I really wanted to like cloth diapers. I know there are some moms out there who swear by cloth diapering (yes, only moms are crazy enough to put themselves through the hassle of cleaning their child’s shit rather than throwing it away). I know this because I read their blogs religiously before my little poop machine was born. I looked at the pictures of their smiling cuties in adorable diaper designs and dreamed of the day when my little one would be crawling around with some googley-eyed animal printed on his tush. I planned to use cloth diapers knowing they are better for the environment than disposable diapers and can be easier on the wallet, especially when using with multiple children. Plus, the designs are just so darn cute!
However, as with many aspects of raising children, these aspirations faded as reality set in and I realized that cloth diapering was a load of crap. So here are my five biggest complaints about cloth diapers:
- The mess shoots right up the back instead of being absorbed. Newborns have the amazing ability of emptying themselves with the force of an erupting volcano. This was quite a surprise, especially when the cloth diaper did not contain the mess! We tried all-in-ones, inserts, and prefolds, but none of them had what it took. The waste would always shoot right up the back, soaking his onsie and anything else in its path.
- They need to be changed frequently. On top of being storm poopers, newborns leak a lot. In order to keep the moisture under control, I was having to change his cloth diaper every 1-2 hours religiously. Not doing this would result in the contamination of my own clothes and the threat of a diaper rash (for the baby, not me). They just were not able to absorb and wick away the moisture the way a disposable diaper does. With some disposable brands, I even found that I was able to let my son go all night without a change and just air him out in the morning. Call me lazy, but my goodness, this is so much easier!
- The smell gets old real fast. I’ll admit, I have no desire to do laundry more than once per week. The smell of urine and waste piled in a hamper for even a few days is enough to make the flies flee. Sure, you can soak the diapers in a bucket of solution instead. However, after a few times of splattering the walls, washer, and myself with that dirty solution, I decided I’d rather inhale the dirty diaper scent.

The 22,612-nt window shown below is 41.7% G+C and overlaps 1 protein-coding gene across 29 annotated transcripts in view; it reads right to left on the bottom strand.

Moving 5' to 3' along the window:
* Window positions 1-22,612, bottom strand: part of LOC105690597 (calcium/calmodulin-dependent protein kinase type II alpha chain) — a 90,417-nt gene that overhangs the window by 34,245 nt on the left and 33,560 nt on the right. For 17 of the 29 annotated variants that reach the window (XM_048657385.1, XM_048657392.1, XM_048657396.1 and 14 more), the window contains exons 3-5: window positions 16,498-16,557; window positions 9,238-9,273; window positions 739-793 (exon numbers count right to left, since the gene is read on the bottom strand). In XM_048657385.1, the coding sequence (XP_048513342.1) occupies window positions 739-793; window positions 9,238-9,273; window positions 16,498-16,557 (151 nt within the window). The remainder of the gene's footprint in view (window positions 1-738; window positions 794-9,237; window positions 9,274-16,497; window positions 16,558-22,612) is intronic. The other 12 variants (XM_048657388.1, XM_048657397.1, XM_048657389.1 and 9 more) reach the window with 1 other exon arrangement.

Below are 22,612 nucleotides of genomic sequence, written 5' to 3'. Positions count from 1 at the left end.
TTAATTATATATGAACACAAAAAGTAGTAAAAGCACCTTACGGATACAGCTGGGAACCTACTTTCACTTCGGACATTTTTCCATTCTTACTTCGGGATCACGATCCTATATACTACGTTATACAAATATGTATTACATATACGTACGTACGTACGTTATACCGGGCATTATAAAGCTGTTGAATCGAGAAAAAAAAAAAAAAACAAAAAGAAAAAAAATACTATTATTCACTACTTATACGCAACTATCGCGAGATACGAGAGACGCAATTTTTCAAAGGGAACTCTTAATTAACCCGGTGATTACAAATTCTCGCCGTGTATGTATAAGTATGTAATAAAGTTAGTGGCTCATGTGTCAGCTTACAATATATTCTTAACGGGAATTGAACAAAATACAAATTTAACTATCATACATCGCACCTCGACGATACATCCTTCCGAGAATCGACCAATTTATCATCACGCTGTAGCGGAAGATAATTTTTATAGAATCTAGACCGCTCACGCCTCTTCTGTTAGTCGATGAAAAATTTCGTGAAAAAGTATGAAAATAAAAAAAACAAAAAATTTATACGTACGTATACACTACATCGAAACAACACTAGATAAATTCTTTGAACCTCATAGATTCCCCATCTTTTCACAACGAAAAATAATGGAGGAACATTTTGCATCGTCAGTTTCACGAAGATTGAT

- They are incredibly bulky. I can always spot a cloth diaper kid from a mile away. Sure, the prints are adorable, but not so much once you’ve squished them into pants or stretched a pair of leggings over them. Jeans were just impossible for us when wearing cloth.
- They impact the infant’s range of movement. No, he hasn’t been riding his rocking horse all day; that’s just his cloth diaper! The cloth diapers are bulkier than disposable diapers, making it more difficult for the child to pull their legs together. While wearing the cloth diaper, my son would often just lay on his back with his legs spread out. Once the diaper was off, he would begin to play with his feet, roll over, and become more active in reaching for toys.
Here’s what I love:
What I love about the cloth diapers is the shell/cover. We would put just the cover over my son’s disposable diapers, especially when he was really young, and this prevented blowouts 99% of the time. I have also used the cover as a swim diaper at times. The cover acts just as any disposable swim diaper by allowing liquid to pass through while holding in solids.
I also love cloth wipes. We have been using these right along and find that they actually work better than disposable wipes. We just use them with water so there are absolutely no chemicals to worry about and the amount is so little that it hardly creates a smell in the hamper.
So maybe you are reading this and shaking your head saying, “she just doesn’t get it!” If there is some magical answer (that does not require taking up cleaning and preparing cloth diapers as a hobby) then by all means, please share! But as I write this post, I hold out very little hope of joining the cloth diaper advocates in their attempts to rid the landfills of disposable diapers one laundry cycle at a time.